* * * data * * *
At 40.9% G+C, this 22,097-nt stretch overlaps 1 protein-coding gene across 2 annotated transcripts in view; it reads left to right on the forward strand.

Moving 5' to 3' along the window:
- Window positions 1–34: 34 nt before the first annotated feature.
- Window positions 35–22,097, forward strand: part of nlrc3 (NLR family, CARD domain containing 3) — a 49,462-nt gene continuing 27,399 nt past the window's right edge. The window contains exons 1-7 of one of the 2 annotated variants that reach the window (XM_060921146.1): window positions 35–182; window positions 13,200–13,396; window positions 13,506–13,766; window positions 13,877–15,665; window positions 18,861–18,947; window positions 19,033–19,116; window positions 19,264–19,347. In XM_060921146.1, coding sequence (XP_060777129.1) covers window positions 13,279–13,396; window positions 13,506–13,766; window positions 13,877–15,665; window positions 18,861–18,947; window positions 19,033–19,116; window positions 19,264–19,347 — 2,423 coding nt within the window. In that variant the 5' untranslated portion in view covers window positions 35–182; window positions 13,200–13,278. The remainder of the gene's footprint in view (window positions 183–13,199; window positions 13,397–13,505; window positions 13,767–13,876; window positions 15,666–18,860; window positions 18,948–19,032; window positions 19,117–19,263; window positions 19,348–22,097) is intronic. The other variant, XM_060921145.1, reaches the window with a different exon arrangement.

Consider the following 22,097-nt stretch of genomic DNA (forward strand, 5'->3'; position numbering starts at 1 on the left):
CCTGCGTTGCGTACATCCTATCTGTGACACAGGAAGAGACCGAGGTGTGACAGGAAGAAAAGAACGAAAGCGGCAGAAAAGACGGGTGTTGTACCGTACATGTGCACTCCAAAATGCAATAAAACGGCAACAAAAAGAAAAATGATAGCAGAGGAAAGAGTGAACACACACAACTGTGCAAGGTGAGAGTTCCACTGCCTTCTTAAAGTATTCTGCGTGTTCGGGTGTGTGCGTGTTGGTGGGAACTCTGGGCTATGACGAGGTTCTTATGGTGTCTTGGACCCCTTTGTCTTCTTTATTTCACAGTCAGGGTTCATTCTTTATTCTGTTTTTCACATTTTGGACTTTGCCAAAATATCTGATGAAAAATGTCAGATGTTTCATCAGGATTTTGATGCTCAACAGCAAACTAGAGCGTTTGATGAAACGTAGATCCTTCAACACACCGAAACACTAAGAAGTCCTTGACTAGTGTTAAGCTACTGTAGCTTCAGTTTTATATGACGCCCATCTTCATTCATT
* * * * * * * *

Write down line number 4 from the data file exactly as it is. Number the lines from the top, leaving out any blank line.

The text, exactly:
- Window positions 35–22,097, forward strand: part of nlrc3 (NLR family, CARD domain containing 3) — a 49,462-nt gene continuing 27,399 nt past the window's right edge. The window contains exons 1-7 of one of the 2 annotated variants that reach the window (XM_060921146.1): window positions 35–182; window positions 13,200–13,396; window positions 13,506–13,766; window positions 13,877–15,665; window positions 18,861–18,947; window positions 19,033–19,116; window positions 19,264–19,347. In XM_060921146.1, coding sequence (XP_060777129.1) covers window positions 13,279–13,396; window positions 13,506–13,766; window positions 13,877–15,665; window positions 18,861–18,947; window positions 19,033–19,116; window positions 19,264–19,347 — 2,423 coding nt within the window. In that variant the 5' untranslated portion in view covers window positions 35–182; window positions 13,200–13,278. The remainder of the gene's footprint in view (window positions 183–13,199; window positions 13,397–13,505; window positions 13,767–13,876; window positions 15,666–18,860; window positions 18,948–19,032; window positions 19,117–19,263; window positions 19,348–22,097) is intronic. The other variant, XM_060921145.1, reaches the window with a different exon arrangement.